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Over the Edge, Yosemite Falls

Posted by
Don Smith (California, United States) on 11 July 2010 in Landscape & Rural.

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On my previous post I discussed that I rarely shoot waterfalls from top to bottom. So alright, I was just proven wrong. After a strenuous three-hour hike with my family (Beri, Rob and Aaron), our French exchange student Florent, my cousin Bob Kutz and longtime friend Mark Franco, we had finally reached the top of North America's tallest waterfall - Yosemite Falls (2,425 feet). The one thought that kept playing in my mind was, I need to get in better shape!

I have been told by park rangers that at least one tourist per year loses their life by tumbling over the top of the falls. I always found that a rather odd statistic as there is a secure metal railing. But there is a large slab of granite that protrudes from the boundary of the fence making an image of person with the falls difficult to capture. I can only image the idiots who think it would be better to stand on the edge of the granite wall and then unfortunately slip - not the way I envision checking out of this world!

My dilemma, thinking strictly as a photographer here, was how do I make an image of the falls given the restriction of the metal fence railing and the aforementioned granite slab? My solution was to extend my tripod as far as possible with my camera attached to my Really Right Stuff ballhead via a L-bracket. Dangling a new $5,000 camera over such a precipice was an exercise in trust that everything would hold given that all the weight was on one end.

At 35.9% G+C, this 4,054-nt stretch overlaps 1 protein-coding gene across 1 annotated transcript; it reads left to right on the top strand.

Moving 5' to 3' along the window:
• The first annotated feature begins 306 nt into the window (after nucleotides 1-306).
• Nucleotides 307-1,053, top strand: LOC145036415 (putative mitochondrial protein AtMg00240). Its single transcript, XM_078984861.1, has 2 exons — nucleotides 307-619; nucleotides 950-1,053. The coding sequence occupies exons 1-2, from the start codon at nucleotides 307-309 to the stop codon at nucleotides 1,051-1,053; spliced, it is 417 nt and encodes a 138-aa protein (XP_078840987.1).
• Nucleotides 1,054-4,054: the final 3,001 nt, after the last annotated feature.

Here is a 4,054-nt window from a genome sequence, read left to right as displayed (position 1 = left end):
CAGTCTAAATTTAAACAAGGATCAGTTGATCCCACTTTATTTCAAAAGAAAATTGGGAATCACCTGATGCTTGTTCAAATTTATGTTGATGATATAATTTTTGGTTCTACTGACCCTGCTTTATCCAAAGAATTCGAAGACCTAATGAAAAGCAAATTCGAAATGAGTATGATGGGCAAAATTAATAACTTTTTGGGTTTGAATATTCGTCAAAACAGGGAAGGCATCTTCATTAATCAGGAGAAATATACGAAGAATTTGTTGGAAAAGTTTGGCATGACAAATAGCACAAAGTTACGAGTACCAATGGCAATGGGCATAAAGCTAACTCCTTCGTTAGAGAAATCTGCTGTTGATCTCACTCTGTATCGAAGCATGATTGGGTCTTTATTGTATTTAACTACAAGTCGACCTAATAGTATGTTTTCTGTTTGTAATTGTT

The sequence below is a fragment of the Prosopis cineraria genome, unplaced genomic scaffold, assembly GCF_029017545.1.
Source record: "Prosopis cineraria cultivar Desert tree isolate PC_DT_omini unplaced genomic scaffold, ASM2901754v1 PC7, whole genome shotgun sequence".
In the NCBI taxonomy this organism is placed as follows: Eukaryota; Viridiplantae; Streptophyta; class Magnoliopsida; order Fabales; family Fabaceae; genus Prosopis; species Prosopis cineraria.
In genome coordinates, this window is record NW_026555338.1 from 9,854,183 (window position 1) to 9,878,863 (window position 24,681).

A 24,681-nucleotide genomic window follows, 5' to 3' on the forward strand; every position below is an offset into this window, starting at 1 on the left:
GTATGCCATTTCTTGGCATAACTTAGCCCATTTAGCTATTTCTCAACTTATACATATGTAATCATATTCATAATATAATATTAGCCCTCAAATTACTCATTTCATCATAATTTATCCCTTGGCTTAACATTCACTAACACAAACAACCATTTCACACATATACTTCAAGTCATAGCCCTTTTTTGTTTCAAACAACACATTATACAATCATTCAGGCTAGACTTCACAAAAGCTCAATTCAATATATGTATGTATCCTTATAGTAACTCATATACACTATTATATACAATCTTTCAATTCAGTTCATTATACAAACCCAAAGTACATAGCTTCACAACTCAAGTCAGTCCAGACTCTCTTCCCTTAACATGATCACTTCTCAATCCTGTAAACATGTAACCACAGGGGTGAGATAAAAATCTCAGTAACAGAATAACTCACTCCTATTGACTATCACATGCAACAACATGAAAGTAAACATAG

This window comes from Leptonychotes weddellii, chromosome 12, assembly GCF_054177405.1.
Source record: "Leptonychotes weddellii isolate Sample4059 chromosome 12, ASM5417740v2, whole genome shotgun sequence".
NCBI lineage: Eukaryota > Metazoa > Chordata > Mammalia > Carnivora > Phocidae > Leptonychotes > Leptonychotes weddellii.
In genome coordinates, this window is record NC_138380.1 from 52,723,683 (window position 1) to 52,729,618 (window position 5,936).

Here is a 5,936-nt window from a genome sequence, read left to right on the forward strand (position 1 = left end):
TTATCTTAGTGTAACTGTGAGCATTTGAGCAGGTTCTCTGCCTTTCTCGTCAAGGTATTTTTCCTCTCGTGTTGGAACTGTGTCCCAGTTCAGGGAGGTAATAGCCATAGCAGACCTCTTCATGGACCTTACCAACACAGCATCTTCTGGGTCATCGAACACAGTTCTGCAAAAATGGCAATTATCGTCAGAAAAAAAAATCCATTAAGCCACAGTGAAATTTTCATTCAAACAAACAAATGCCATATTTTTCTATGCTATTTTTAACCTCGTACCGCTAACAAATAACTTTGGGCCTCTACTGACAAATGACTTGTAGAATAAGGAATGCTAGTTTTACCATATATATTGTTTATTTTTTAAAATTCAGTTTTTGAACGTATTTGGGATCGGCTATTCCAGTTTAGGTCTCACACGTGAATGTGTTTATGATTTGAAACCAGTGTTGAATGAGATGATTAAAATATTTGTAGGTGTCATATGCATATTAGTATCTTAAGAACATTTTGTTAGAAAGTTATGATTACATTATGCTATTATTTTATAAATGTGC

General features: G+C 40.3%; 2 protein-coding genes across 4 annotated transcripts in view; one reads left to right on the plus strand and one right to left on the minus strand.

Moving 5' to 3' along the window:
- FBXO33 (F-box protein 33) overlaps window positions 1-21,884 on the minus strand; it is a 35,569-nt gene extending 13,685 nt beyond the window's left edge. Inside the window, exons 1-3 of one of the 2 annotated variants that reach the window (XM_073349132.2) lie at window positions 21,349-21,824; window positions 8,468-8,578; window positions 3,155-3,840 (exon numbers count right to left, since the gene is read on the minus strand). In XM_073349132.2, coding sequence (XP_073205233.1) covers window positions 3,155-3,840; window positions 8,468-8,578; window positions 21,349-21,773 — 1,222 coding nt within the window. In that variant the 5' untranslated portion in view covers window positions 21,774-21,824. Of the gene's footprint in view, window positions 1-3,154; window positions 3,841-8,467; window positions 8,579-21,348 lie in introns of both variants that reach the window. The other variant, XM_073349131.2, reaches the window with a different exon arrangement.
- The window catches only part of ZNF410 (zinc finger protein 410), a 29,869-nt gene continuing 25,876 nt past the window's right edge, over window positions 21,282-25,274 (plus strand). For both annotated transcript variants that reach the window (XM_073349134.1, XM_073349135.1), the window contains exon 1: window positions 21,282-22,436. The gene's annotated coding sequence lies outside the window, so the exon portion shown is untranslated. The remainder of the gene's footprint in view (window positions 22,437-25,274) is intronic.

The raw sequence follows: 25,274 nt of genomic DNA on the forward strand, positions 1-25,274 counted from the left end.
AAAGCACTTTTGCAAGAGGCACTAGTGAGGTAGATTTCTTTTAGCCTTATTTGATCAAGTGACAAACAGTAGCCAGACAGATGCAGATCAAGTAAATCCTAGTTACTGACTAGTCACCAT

My first attempts yielded soft images as I had a shutter speed of 1/125th with my f/11 aperture and an ISO of 200. Thanks to my LCD screen and the ability to enlarge the image, I realized that there was just too much shake. My solution was twofold: set my ISO at 400 that in turn allowed for a 1/250th shutter and also brace the end of the tripod along the top railing of the metal fence. I leaned over the railing as far as I could and extended my left arm to further brace the tripod. I then aligned the camera with something off in the distance (in this case, the top of Sentinel Dome), set the camera to 10 second timer, captured the image, then fine-tune the next frame based on the results. I had preset my Singh-Ray slim neutral polarizer to capture the vivid mist bow prior to positioning my camera.

I shot about 20 different frames before finally feeling content that I had the frame I had envisioned. This is the full frame with no cropping.

Upper Yosemite Fall plunges 1,430 feet into the Middle Cascades (made up of five smaller plunges) that spans 673 feet. The last drop, Lower Yosemite Fall (not shown in this frame) tumbles 317 feet. The portion of the Valley you see below is Yosemite Village, Cook's Meadow (center) and a portion of Ahwahnee meadow (left). A section of the Yosemite Falls Trail can be seen to the right of Middle Cascades.

Beri informed me that there is a total of 60 switchbacks that make up the 3600 foot climb over a course of 3.5 miles (that's roughly 1200 foot vertical per mile). The section of the trail you see here is the only relatively flat part of the entire trail. Feeling rightfully proud of our accomplishment, we were informed by a friend the next morning that a 64-year-old man made the roundtrip climb and descent on the same day in under three hours (If you hear the sound of air, that's just my bubble being burst). For me personally - I'm off to the gym!

Canon EOS-1D Mark IV 1/250 second F/11.0 ISO 400 16 mm

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